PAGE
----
The many ESG reporting standards clearly explained-FM.nl


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The new CEO of GRI tells what every financial should know about sustainability reporting.

Is the ESG reporting landscape overloaded, or is that just a myth? Are the EU and IFRS plans on sustainability reporting competitive or do they have different goals? What is the GRI (Global Reporting Initiative) vision for a more effective – and transparent – ​​global reporting system? And why should companies be responsible for the full range of their impact on people and the planet?

These are just some of the topics explored in ”A Business Case for Environment and Society”, the first publication of a new series that will provide the ‘GRI Perspective’. Further publications with current topics will be released regularly in 2022.

Eelco van der Enden started as CEO of GRI on 1 January. In a recent article, he shares why GRI is leading the global debate on corporate responsibility for sustainability impacts.

The landscape of sustainability reporting has been referred to as ‘the alphabet soup’. Is that correct? What is GRI’s perspective?
“The broader landscape can be confusing, but companies should not be distracted from meeting their transparency obligations by the myriad of ESG guidelines, evaluators, certifiers and others. The reality is that there are only two setters of sustainability reporting standards: the GRI, for economic, environmental and people impacts, and the SASB (Sustainability Accounting Standards Board, ed.) for disclosing corporate value to the investing public.

GRI is, I think, more relevant than ever before. Our standards build credibility with multiple stakeholders and challenge organizations to report in a way that reflects the full range of their impact. For example, a strong financial focus cannot fully clarify how a company safeguards human rights or mitigates climate change.”

The IFRS has launched an International Sustainability Standards Board (ISSB), while the European Union is developing its own European Sustainability Reporting Standards (ESRS). To what extent will this change the reporting landscape and how will they intersect?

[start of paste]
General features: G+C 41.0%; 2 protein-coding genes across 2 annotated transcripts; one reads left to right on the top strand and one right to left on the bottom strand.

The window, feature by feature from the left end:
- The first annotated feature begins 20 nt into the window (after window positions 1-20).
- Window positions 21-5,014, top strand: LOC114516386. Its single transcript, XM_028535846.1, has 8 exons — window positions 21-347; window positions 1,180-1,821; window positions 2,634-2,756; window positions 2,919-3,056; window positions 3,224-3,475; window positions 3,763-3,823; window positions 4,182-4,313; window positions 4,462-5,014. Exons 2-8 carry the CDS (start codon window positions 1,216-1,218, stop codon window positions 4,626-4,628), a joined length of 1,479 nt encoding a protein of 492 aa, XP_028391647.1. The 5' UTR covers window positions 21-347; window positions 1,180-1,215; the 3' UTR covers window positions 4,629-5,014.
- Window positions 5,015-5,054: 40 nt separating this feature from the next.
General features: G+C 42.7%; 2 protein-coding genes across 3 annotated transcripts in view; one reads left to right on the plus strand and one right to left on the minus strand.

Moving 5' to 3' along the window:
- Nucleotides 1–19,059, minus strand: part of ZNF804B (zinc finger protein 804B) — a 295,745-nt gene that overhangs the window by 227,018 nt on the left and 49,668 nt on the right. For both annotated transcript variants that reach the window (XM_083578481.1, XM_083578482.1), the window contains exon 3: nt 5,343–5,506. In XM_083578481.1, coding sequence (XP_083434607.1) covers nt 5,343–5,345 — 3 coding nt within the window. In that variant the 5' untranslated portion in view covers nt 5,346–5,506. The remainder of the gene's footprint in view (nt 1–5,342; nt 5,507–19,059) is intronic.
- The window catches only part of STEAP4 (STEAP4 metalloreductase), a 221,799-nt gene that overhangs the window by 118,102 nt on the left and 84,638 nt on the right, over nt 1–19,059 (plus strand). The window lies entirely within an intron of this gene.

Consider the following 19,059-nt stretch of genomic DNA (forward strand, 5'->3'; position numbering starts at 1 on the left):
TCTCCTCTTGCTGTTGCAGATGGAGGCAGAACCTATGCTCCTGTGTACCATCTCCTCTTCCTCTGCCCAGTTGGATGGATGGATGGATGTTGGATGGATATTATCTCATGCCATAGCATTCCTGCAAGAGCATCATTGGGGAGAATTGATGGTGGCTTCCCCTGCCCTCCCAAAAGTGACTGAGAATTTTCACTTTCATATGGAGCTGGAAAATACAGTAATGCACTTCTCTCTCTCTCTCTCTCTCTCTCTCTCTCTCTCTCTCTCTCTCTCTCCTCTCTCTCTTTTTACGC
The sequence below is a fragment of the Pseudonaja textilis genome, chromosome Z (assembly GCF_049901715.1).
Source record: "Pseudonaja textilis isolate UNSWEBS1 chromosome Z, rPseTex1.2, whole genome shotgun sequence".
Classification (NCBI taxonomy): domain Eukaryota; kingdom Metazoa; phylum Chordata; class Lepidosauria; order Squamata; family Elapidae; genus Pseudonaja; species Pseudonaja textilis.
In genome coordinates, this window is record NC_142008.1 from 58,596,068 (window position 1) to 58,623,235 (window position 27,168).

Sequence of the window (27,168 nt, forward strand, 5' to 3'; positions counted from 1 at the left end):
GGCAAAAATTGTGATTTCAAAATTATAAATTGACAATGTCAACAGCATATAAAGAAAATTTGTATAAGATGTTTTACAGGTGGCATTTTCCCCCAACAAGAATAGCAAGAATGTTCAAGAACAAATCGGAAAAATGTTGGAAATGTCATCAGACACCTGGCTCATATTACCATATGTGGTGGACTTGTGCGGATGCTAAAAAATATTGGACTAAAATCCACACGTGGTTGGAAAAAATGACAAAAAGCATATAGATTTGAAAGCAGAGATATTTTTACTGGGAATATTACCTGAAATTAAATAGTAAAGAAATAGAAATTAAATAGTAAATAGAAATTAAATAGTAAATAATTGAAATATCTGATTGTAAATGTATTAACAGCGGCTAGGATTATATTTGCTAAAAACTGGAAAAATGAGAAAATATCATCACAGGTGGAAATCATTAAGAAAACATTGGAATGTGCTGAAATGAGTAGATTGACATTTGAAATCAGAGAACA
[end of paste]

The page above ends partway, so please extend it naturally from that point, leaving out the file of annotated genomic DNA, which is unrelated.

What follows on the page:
“Logically, these two developments are currently receiving a lot of attention. However, it is important to understand their differences. Firstly, the EU standards will cover the full spectrum of sustainability aspects, while IFRS focuses solely on the financial impact of sustainability issues on the business.

Second, the ESRS standards will be mandatory for some 50,000 companies, while the ISSB standards are unenforceable. At GRI, we see these developments as complementary rather than competitive. We are already involved in the EU process, as a co-constructor of the ESRS, and look forward to working with the newly formed ISSB. What is important is that we are moving towards an enhanced two-pillar corporate reporting structure – both financial and sustainable – with each on an equal footing.”

What does GRI bring to the table that others do not? And why do companies have to report more than just their financial consequences and obligations?
GRI empowers companies, investors, policy makers, workers and civil society to engage in dialogue and make decisions that support inclusive sustainable development. We bring truly global, independent and freely accessible sustainability standards that any business – large or small – can use to understand and communicate their impact.

To date, more than 10,000 companies have chosen to voluntarily use the GRI standards because they understand that broad sustainability reporting, in addition to business value, is necessary to achieve socio-economic and environmental coherence. As more organizations accept that full openness and transparency is also good for business, I am convinced that GRI’s global role will continue to grow.”

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